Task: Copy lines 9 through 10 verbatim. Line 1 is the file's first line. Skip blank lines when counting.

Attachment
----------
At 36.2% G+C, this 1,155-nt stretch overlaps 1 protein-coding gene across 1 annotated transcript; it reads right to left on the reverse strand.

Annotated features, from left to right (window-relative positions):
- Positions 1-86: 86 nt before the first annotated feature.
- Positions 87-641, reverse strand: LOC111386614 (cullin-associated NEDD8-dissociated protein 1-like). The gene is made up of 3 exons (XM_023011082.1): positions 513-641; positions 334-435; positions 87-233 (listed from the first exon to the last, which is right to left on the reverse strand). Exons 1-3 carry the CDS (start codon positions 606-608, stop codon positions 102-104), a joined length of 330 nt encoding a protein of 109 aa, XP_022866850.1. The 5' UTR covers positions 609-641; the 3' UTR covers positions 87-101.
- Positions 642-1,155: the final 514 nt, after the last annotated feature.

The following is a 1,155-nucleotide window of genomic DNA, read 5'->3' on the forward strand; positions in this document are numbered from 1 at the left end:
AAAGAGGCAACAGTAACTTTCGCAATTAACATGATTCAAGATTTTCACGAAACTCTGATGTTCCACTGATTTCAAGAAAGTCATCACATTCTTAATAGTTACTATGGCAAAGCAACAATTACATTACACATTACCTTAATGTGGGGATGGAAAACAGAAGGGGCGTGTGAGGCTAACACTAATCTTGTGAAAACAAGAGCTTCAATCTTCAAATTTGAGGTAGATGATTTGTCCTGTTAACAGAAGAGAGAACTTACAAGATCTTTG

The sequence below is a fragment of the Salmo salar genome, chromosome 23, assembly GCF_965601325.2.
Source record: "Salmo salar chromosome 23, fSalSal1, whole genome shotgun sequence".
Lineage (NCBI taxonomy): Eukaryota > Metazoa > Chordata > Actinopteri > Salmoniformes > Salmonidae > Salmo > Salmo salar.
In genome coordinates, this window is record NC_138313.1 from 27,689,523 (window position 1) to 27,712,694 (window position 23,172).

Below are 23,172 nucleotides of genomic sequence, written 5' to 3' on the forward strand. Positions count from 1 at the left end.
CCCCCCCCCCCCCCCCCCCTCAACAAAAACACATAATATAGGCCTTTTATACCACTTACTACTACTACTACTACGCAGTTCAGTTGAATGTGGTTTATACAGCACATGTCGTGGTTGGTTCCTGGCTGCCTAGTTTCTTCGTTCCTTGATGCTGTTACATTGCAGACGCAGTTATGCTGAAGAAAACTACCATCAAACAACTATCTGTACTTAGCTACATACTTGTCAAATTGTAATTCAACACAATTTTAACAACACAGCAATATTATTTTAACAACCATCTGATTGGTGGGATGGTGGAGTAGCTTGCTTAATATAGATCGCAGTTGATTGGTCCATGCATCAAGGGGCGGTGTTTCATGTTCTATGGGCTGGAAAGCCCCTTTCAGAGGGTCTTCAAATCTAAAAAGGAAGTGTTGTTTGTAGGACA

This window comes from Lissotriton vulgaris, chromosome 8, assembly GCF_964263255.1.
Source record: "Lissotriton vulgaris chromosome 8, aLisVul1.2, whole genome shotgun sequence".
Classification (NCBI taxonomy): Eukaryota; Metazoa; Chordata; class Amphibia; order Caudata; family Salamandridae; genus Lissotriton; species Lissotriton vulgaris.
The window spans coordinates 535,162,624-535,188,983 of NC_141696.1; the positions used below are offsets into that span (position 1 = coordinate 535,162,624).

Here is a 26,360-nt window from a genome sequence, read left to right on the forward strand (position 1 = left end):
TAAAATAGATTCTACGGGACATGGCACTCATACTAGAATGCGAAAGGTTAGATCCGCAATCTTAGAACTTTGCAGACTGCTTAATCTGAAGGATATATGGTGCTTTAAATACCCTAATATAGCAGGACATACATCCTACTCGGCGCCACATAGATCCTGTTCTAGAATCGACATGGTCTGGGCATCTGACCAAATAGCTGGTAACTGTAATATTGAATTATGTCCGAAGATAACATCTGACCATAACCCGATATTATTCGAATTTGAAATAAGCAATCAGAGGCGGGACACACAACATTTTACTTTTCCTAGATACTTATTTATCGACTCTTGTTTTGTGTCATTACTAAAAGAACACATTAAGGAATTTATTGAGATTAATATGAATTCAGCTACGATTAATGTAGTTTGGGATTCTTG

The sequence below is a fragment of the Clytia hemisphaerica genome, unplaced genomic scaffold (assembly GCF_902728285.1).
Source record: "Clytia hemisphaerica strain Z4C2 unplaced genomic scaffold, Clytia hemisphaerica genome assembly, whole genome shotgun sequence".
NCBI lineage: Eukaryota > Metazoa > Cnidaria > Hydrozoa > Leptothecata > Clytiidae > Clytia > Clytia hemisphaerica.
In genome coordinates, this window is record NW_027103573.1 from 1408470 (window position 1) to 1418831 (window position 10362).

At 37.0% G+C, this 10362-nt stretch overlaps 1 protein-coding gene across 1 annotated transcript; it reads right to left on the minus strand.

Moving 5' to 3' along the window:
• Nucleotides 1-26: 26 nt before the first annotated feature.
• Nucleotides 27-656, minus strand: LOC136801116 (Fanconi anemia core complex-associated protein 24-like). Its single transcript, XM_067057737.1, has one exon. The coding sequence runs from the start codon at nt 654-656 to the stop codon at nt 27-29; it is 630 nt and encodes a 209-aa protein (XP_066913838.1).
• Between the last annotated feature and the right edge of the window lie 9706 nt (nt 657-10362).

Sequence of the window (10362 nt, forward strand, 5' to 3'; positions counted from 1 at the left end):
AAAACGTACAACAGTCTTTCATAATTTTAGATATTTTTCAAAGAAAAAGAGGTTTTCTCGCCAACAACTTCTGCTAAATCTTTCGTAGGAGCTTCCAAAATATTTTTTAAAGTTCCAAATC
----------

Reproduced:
Source record: "Salmo salar chromosome 23, fSalSal1, whole genome shotgun sequence".
Lineage (NCBI taxonomy): Eukaryota > Metazoa > Chordata > Actinopteri > Salmoniformes > Salmonidae > Salmo > Salmo salar.